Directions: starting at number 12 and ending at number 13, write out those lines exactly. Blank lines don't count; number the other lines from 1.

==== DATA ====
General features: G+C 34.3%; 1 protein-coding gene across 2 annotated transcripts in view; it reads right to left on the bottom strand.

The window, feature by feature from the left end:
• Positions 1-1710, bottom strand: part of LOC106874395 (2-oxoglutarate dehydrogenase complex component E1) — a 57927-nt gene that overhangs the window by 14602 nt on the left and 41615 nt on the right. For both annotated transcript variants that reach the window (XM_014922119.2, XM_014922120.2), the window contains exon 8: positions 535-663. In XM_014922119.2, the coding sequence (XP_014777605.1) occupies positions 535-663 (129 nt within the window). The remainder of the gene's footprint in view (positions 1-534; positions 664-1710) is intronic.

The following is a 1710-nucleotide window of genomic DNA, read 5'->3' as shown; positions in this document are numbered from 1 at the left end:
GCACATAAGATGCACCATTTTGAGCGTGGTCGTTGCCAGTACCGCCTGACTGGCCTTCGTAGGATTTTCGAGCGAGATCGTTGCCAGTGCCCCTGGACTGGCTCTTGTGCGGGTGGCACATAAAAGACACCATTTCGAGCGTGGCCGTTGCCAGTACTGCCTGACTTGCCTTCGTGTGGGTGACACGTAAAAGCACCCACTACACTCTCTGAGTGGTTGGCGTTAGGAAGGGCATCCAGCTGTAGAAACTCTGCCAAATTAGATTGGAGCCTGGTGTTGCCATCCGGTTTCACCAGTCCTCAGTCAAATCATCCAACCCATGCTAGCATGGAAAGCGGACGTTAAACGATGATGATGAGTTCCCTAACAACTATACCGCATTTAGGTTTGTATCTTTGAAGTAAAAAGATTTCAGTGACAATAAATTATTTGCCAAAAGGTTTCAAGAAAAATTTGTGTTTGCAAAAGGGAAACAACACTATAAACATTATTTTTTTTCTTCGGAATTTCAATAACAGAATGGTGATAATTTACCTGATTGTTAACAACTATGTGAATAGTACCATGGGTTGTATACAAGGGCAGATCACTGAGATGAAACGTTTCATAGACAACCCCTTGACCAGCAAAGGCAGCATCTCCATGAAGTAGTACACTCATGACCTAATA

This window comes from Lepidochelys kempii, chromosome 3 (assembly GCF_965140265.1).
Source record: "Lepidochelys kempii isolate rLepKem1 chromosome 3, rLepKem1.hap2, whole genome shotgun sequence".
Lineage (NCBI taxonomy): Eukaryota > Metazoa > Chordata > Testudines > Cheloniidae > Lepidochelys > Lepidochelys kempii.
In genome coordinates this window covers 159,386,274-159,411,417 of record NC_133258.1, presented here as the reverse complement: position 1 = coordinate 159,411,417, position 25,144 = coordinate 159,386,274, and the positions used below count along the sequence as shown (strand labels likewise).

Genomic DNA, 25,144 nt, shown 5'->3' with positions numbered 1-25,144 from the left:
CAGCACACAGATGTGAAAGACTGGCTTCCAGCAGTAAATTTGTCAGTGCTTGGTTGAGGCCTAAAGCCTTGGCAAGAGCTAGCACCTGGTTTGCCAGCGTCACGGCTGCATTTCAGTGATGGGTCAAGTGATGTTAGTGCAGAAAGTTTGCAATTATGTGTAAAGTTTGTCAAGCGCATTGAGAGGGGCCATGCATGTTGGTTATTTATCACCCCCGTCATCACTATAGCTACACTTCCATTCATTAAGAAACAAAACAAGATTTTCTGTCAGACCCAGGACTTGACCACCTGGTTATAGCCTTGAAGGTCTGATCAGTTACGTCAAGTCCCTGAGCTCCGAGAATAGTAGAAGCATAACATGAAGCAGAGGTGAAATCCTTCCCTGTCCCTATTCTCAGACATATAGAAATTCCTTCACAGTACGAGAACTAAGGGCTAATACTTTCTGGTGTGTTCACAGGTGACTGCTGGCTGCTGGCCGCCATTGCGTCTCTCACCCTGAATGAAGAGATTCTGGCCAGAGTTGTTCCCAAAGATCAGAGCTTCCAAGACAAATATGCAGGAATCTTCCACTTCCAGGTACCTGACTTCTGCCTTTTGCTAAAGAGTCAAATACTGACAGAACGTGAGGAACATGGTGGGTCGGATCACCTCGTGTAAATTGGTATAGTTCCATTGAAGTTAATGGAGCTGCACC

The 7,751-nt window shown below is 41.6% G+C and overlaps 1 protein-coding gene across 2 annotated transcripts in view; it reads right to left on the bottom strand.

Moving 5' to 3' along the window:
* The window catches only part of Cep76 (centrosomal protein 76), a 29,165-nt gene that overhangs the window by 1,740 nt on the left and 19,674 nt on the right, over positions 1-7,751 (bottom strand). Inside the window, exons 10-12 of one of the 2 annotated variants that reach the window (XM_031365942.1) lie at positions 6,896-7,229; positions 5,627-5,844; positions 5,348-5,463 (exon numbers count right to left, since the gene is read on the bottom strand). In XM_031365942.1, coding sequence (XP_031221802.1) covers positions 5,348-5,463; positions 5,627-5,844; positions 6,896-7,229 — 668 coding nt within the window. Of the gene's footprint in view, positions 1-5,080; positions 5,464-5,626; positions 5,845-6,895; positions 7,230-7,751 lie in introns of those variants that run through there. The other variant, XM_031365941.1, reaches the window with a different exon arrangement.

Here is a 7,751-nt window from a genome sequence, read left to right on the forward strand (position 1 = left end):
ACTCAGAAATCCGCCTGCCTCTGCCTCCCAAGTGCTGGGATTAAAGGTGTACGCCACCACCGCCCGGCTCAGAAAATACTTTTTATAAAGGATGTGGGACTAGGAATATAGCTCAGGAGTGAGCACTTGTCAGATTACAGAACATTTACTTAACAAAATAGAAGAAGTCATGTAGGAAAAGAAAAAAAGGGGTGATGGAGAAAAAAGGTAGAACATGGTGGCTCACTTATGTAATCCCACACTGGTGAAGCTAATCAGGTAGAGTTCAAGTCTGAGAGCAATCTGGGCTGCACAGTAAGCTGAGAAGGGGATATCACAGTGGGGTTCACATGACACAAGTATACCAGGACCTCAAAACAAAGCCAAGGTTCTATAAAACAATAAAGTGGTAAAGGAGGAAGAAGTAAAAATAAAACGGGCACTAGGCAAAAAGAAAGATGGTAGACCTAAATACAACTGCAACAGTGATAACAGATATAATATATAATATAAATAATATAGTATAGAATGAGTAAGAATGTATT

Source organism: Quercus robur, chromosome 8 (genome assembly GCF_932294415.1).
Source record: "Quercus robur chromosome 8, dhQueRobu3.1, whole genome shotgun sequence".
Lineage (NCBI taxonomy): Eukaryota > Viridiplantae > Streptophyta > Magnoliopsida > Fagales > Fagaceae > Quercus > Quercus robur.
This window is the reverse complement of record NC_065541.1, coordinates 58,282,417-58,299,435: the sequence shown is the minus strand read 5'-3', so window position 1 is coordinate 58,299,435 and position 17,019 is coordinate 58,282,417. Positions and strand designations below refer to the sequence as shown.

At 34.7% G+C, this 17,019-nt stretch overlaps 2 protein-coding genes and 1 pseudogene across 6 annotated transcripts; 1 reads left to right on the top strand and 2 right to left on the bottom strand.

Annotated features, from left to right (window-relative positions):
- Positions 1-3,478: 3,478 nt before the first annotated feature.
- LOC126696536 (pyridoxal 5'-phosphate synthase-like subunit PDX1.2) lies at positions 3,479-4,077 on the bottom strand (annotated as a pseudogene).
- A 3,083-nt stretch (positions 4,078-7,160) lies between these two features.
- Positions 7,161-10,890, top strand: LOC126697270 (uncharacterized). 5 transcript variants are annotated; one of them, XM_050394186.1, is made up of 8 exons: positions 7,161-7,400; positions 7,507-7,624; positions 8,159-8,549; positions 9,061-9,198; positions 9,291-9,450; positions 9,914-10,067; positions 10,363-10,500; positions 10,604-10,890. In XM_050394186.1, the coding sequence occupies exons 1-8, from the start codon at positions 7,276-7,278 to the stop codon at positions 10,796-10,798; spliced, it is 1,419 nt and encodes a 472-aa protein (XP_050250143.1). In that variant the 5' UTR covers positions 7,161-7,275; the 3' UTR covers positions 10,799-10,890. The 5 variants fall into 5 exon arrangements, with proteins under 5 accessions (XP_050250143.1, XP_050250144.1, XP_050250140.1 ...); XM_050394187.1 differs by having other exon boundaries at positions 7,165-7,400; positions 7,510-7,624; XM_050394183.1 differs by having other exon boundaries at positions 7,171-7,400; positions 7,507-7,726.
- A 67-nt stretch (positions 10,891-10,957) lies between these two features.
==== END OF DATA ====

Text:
The 7,751-nt window shown below is 41.6% G+C and overlaps 1 protein-coding gene across 2 annotated transcripts in view; it reads right to left on the bottom strand.

Moving 5' to 3' along the window: